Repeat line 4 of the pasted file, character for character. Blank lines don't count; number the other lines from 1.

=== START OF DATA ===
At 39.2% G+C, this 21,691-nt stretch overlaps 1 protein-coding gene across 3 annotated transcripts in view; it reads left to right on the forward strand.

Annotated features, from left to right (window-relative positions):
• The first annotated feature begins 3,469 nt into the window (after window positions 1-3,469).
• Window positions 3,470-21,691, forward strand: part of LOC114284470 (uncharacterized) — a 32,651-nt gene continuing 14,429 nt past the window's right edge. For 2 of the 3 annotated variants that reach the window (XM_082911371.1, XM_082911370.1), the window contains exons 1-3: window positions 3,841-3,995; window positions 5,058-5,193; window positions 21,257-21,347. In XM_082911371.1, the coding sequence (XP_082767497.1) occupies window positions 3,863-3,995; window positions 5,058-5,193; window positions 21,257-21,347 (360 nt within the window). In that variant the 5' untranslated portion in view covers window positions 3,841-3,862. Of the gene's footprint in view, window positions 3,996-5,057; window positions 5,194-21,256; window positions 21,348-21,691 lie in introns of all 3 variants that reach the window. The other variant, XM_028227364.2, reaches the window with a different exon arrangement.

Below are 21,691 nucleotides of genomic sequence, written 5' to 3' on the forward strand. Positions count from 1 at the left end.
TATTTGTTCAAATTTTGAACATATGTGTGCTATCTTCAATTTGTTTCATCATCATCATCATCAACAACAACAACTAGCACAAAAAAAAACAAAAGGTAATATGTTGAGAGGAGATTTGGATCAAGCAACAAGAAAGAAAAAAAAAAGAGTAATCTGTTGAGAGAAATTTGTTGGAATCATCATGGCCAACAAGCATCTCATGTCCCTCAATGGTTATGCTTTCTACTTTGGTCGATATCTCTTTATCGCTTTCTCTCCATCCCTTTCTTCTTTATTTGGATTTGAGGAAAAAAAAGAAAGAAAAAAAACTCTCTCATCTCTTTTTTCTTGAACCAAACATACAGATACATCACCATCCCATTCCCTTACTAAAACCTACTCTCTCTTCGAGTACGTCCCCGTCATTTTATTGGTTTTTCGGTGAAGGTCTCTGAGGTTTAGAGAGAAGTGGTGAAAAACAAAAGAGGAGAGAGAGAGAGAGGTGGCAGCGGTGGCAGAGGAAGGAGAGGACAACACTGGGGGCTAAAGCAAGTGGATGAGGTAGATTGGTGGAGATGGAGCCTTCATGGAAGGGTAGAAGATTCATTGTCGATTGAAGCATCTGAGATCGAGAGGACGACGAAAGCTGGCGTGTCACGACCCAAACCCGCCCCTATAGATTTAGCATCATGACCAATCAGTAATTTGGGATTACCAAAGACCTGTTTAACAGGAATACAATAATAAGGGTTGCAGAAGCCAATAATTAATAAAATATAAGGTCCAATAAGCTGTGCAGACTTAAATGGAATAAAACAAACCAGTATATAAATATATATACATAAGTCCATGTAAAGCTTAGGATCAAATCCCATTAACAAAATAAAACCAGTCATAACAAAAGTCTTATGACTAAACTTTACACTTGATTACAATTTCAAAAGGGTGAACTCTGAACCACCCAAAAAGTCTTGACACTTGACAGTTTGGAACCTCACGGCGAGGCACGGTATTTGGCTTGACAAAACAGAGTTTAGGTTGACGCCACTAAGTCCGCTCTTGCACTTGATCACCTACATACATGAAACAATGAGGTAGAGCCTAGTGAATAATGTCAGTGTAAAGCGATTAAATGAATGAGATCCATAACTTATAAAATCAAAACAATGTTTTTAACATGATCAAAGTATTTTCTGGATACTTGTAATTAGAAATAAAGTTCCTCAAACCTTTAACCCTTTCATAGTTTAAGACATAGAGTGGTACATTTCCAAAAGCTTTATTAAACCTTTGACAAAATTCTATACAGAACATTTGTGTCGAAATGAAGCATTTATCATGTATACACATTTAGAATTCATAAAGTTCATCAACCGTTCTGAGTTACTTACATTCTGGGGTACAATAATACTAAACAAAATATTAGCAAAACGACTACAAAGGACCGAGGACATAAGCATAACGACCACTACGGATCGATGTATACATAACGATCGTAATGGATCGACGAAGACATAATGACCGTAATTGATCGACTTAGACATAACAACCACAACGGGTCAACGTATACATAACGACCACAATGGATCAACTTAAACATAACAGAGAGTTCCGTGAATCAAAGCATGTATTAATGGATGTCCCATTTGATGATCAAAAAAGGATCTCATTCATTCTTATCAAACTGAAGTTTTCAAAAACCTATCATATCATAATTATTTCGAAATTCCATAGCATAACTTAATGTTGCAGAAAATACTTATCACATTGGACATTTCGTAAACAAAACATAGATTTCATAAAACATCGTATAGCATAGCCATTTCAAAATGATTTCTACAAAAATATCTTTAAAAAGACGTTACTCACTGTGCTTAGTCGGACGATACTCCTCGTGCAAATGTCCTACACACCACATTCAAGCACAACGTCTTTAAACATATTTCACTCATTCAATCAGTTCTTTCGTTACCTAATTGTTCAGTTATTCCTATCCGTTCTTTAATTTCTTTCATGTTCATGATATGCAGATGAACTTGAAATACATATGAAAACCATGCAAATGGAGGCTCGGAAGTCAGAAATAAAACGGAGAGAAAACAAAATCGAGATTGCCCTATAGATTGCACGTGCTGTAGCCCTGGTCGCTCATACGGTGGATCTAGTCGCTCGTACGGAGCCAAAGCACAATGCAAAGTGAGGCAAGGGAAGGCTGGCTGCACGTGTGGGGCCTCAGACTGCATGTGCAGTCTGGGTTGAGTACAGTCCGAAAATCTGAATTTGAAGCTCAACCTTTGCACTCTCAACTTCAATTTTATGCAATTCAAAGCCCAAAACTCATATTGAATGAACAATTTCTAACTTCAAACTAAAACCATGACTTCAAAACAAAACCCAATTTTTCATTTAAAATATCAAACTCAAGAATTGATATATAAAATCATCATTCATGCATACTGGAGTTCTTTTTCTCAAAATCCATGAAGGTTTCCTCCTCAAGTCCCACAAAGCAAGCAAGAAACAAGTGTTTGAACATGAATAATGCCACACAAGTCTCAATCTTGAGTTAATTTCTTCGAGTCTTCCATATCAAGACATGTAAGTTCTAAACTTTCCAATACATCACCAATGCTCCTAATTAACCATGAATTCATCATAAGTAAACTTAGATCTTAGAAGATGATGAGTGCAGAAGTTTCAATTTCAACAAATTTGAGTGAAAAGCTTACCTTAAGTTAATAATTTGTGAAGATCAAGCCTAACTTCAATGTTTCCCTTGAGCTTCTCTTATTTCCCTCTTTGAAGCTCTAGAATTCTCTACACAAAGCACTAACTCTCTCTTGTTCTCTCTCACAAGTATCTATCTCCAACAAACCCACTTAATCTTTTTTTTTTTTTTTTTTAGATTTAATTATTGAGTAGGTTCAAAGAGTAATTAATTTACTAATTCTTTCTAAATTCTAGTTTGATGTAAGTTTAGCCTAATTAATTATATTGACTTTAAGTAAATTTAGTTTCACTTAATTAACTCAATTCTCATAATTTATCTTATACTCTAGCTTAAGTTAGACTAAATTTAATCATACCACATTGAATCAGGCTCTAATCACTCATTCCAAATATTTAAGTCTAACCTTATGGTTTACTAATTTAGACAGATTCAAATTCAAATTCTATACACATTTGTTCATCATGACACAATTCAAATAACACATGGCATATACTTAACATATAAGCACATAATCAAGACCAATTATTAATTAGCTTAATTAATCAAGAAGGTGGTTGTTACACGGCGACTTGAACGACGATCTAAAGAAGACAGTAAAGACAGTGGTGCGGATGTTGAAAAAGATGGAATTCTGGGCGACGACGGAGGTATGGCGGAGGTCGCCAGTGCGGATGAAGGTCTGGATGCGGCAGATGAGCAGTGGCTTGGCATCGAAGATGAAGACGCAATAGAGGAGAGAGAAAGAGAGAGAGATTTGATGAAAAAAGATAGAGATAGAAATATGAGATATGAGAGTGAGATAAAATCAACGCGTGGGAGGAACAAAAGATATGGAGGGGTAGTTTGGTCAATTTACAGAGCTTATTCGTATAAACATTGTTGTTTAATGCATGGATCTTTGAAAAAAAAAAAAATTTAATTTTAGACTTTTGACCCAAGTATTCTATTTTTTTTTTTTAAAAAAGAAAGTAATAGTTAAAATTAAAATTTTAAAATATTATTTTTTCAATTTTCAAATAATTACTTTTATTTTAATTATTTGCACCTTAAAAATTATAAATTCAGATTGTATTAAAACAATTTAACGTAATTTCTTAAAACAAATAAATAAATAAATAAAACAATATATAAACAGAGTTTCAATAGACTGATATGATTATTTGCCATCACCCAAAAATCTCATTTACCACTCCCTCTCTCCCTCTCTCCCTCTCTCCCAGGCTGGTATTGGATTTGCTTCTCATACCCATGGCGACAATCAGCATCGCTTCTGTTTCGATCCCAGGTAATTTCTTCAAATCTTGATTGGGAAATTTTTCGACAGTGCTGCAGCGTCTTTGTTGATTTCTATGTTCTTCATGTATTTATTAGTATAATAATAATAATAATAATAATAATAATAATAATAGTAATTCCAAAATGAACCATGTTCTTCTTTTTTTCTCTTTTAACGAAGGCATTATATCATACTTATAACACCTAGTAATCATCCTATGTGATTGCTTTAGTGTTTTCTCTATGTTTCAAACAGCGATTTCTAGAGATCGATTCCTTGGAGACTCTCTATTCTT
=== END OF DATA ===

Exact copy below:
• Window positions 3,470-21,691, forward strand: part of LOC114284470 (uncharacterized) — a 32,651-nt gene continuing 14,429 nt past the window's right edge. For 2 of the 3 annotated variants that reach the window (XM_082911371.1, XM_082911370.1), the window contains exons 1-3: window positions 3,841-3,995; window positions 5,058-5,193; window positions 21,257-21,347. In XM_082911371.1, the coding sequence (XP_082767497.1) occupies window positions 3,863-3,995; window positions 5,058-5,193; window positions 21,257-21,347 (360 nt within the window). In that variant the 5' untranslated portion in view covers window positions 3,841-3,862. Of the gene's footprint in view, window positions 3,996-5,057; window positions 5,194-21,256; window positions 21,348-21,691 lie in introns of all 3 variants that reach the window. The other variant, XM_028227364.2, reaches the window with a different exon arrangement.